It seems fitting that on a day when pigs and their lipstick are a subject of national discourse, MPAA boss Dan Glickman would add a bit of Hollywood color with a gushing, glimmering tribute to his institution's widely reviled ratings system. The infamous G, PG, R and the disused X celebrate their 40th anniversary Nov. 1, trailed by the PG-13 (est. 1984) and NC-17 (est. 1990) denotations; as Glickman reportedly told a gathering today in Washington, the ratings are "synonymous with the First Amendment ... with political, artistic and creative expression in this country":
You might have caught a movie this summer by the name of The Dark Knight—a little film that featured [SPOILER ALERT] pencils through skulls, long-winded monologues about surgical disfigurement, and one incinerated Maggie Gyllenhaal—and at times thought to yourselves, "Perhaps this wasn't the best choice for my daughter's Girl Scouts troop monthly Fun Night outing." But it was precisely its PG-13 rating that helped catapult the Chris Nolan film to its current record-breaking box office take of over five hundred gazillion dollars. Other directors are now wondering who at the MPAA they have to fuck to get a similar hall pass on their own darkly violent visions (and please, please God let it not be the notoriously scissor-happy Joan "The Snipper" Graves). But according to Max Payne director John Moore, it was the reverse scenario of the MPAA handing out the sexual favors to the filmmakers:
The MPAA, the cabal charged with protecting American decency through movie regulation, has banned a promo poster for the upcoming Kevin Smith and Seth Rogen flick Zack And Miri Make A Porno, just before its debut in Toronto. Too blowjob-y. Considering the film's title, the only surprise is that the poster was so bland. But not bland enough! Now the forbidden ad will be seen only in Canada, as well as on dozens and dozens of websites, including this one:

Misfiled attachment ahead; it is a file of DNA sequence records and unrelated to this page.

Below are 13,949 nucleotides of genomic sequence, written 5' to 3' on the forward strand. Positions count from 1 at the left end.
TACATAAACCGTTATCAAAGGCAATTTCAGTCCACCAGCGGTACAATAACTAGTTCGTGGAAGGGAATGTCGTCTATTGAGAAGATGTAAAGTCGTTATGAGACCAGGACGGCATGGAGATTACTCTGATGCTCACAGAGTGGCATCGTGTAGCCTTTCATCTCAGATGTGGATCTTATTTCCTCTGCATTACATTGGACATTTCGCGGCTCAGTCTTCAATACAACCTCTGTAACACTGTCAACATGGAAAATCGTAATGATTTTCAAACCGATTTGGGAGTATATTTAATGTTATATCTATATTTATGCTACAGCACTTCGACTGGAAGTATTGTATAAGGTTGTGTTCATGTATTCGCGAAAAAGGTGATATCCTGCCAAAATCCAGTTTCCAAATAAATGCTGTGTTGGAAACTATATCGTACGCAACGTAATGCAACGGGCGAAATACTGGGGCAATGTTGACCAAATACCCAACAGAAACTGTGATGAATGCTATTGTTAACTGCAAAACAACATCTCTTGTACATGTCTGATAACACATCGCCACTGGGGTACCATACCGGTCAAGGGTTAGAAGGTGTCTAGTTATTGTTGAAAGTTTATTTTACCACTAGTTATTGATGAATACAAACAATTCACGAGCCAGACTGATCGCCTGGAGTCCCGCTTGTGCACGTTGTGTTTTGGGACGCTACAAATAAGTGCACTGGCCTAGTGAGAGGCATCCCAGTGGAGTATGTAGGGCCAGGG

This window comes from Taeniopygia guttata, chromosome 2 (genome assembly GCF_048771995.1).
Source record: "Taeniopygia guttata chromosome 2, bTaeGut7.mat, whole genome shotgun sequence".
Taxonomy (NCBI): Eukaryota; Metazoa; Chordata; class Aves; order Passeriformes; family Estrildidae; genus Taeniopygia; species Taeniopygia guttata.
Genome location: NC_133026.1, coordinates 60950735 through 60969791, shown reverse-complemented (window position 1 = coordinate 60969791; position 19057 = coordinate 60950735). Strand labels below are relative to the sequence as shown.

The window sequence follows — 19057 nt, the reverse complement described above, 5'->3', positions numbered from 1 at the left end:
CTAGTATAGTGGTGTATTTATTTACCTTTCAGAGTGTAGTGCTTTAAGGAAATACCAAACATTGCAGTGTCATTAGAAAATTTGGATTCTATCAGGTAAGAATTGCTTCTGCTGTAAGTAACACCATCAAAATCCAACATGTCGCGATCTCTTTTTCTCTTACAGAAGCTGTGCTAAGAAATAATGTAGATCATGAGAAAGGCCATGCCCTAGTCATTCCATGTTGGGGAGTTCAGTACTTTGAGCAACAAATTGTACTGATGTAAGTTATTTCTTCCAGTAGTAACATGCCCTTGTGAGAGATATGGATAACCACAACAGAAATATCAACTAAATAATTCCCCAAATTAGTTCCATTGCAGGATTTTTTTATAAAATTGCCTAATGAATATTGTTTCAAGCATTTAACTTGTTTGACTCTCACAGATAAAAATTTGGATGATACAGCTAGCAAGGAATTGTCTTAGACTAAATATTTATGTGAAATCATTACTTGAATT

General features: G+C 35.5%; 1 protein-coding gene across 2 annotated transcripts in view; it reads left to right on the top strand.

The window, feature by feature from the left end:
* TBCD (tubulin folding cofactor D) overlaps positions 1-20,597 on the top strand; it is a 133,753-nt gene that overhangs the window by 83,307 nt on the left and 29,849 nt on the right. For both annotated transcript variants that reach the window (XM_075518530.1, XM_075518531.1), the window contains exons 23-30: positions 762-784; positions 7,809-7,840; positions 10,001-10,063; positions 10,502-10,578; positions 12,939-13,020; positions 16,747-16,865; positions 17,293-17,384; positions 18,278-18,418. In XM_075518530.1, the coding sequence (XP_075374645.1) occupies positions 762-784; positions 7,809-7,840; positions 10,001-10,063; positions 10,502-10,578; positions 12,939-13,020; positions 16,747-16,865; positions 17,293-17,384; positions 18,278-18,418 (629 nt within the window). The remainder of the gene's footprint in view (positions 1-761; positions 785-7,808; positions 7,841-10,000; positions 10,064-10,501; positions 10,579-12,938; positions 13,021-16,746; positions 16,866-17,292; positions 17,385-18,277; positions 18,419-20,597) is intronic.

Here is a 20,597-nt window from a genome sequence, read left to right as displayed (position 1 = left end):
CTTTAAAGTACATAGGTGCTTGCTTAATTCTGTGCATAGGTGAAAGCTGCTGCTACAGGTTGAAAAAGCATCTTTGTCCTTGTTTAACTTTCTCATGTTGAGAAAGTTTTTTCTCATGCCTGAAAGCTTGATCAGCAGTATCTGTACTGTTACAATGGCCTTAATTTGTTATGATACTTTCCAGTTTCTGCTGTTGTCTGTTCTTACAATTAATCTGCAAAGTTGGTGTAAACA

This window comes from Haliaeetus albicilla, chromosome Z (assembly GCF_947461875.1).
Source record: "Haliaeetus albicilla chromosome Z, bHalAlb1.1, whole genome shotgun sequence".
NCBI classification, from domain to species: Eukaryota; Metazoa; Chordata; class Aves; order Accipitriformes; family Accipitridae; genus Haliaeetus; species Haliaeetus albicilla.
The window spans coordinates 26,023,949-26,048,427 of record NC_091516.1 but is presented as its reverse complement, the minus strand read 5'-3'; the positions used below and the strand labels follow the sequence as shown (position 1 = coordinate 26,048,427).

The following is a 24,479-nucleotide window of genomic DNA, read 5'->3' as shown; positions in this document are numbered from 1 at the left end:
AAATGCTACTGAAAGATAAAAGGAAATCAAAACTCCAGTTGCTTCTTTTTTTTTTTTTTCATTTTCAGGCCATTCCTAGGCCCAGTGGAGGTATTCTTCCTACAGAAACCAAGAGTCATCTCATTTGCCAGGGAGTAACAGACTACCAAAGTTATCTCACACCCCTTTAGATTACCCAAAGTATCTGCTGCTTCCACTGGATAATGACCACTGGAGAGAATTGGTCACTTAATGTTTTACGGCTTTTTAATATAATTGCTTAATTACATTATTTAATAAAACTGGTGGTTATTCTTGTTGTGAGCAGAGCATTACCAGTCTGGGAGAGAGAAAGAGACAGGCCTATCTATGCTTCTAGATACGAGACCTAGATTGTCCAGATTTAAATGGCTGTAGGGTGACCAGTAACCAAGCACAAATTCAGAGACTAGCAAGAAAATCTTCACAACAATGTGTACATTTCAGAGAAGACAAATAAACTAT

Believe it or not, half-ass blogging neophyte Patrick Goldstein has kind of a genuine scoop today at The Big Picture: A heads-up to an interview with CARA (Classifcation And Ratings Administration) board head Joan Graves, arguably the most notorious (and notoriously private) movie censor of the last 50 years. Of course, it's not Goldstein's interview, but rather his wife's, banished to the relatively innocuous comfort of Graves's alumni magazine at Stanford. But that doesn't make it an any-less-terrifying glimpse behind the scenes of the ratings board's "parent-friendly" tyranny:
Steven Spielberg and David Geffen are offering Indian conglomerate Reliance ADA a large stake in their production company Dreamworks in exchange for $600 million. What none of the press has mentioned? That Reliance was accused by Universal of selling pirated DVDs. Universal, though, is a rival of Dreamworks parent company Paramount, which in turn is a division of Viacom — who are busy suing Google for $1 billion in copyright infringement damages. Your move, MPAA. [Current] (Photo by AP/Kevork Djansezian)
Green skin, black lungs: That's what smoking-in-film watchdog group the American Medical Association Alliance is accusing Universal of showcasing in The Incredible Hulk, and thereby encouraging its teen audiences of picking up the deadly habit in order to emulate the cool on-screen persona of William Hurt's stogie-loving army general. From their press release: